End users are employing unauthorized, untested applications on their companies' networks at an alarming rate, and most IT departments don't know about it, according to a report published earlier today.
Palo Alto Networks issued its "Application Usage and Risk Report," a twice-yearly study of data collected from evaluations of live traffic at enterprises that use its next-generation firewall, which can monitor application traffic at a granular level. In the new study, Palo Alto reports on traffic in 60 enterprises, representing about 960,000 users.
The key finding, according to Palo Alto, is that most enterprises are supporting traffic from applications they don't know they have -- and in many cases, don't allow.
"In the 60 enterprises we evaluated, we found a total of 290 applications," says Steve Mullaney, vice president of marketing at Palo Alto. "We found as many as 230 applications in one enterprise. The low number was 50."
What that means, according to Palo Alto, is that many companies are running applications that IT doesn't sanction, or even know about. For example, more than 80 percent of the enterprises showed some traffic from Google applications, which most companies don't use for business, and virtually all of the enterprises exhibited at least some peer-to-peer traffic, which is generally viewed as a security vulnerability and disallowed by IT.
"This is nothing new," says Mullaney. "People have been bringing applications into the corporate network for years, and IT is always the last to know. But what surprises a lot of IT people is just how widespread it is. They feel like they've got a pretty good idea of what's on their network, but often, they don't."
Some of the "extra" applications traffic comes from malware, Palo Alto says. The study found iFrame attacks in 86 percent of the enterprises, and about 200 different variations of spyware. "We're also seeing a lot more media-based attacks," such as those hidden in audio or video content, Mullaney says.
Video and other streaming media, which usually aren't required for everyday business, represent a large chunk of the bandwidth used in the corporate network, Palo Alto says. "During one week of the Olympics, we saw one company where 80 percent of the Internet video usage was from sites related to the Olympics," Mullaney says. "That wasn't part of the company's business."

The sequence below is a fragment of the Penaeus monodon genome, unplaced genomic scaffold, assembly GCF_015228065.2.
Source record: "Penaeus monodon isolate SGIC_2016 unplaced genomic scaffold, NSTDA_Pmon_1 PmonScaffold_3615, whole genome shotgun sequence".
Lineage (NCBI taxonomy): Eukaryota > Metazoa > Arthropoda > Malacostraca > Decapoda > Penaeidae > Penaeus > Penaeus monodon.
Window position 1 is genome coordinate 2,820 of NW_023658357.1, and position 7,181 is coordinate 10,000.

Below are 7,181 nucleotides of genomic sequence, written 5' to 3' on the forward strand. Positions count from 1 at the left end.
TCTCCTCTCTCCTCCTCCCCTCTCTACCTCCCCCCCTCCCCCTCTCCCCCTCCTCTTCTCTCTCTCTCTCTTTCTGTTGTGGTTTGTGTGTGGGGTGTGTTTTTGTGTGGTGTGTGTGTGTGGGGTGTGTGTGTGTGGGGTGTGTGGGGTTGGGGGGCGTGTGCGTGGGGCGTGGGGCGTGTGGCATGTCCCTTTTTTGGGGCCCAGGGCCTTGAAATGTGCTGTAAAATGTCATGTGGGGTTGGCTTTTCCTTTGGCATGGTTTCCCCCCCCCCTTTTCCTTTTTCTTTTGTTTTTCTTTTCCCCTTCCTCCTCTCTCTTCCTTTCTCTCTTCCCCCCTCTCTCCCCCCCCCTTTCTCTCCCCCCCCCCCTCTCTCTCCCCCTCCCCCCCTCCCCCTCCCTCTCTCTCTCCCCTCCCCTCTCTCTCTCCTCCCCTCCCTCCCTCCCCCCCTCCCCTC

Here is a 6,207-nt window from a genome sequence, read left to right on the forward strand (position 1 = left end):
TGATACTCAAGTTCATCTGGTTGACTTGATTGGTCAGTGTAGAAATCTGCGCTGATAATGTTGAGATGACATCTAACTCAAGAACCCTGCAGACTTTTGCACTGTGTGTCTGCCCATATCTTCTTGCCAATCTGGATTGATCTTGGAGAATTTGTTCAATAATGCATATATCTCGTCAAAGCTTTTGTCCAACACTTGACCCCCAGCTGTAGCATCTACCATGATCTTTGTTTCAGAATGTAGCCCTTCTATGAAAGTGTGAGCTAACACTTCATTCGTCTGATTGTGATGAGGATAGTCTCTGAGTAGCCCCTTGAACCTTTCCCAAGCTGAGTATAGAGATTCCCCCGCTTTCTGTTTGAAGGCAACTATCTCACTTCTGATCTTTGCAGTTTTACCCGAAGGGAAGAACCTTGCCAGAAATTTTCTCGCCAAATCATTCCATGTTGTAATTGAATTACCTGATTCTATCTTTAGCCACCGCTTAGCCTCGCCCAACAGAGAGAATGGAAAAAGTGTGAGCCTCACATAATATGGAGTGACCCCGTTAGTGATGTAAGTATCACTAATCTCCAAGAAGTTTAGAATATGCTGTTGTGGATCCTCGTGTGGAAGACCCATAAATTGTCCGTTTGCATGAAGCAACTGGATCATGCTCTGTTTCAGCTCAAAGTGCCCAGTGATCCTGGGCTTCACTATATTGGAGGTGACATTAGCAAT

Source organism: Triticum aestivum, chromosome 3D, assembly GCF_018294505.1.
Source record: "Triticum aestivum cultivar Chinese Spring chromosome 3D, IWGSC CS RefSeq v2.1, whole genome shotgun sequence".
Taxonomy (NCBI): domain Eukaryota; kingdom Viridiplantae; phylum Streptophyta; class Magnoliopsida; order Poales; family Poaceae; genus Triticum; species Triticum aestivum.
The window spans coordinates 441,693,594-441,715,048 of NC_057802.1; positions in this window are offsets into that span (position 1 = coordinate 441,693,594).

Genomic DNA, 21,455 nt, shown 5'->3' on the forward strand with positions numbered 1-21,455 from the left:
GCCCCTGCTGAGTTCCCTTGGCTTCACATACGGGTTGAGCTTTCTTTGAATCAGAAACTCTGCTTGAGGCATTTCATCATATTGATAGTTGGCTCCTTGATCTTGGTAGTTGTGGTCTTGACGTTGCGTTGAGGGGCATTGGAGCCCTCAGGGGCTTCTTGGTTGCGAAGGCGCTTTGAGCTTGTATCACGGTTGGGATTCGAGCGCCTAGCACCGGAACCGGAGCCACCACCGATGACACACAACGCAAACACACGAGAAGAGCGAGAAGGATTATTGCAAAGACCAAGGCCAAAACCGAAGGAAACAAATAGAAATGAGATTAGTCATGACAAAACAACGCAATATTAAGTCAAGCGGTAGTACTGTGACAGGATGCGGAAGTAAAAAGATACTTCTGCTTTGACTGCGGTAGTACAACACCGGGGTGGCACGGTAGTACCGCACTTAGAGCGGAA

Aside from the threats to security or productivity, Palo Alto also spotted some trends that indicate significant shifts in application usage. For example, the study indicates that 64 percent of HTTP traffic is linked to specific applications, rather than a Web browser. "That means that HTTP is becoming the universal protocol for application delivery," Mullaney says. "You can no longer assume that most of your HTTP traffic is from people surfing the Web."
After looking at the Palo Alto data, some of the companies in the study tried blocking or filtering the unsanctioned applications, but they received heavy pushback from users. "In a lot of cases, what they decided was to go ahead and allow a lot of the applications, but talk to the users about how to use them securely," he said. "It's sometimes better to let the user keep it above board, so that you can track it and monitor it and build a policy for using it, than to outlaw it and drive the user underground."
But in the case of applications that have a big security downside and very little business value, it might make more sense to do blocking, Mullaney advises. "There are some applications, like Tor and P2P, which have no earthly business on the network except to get around IT," he notes. "In those cases, we see companies just trying to root it out."
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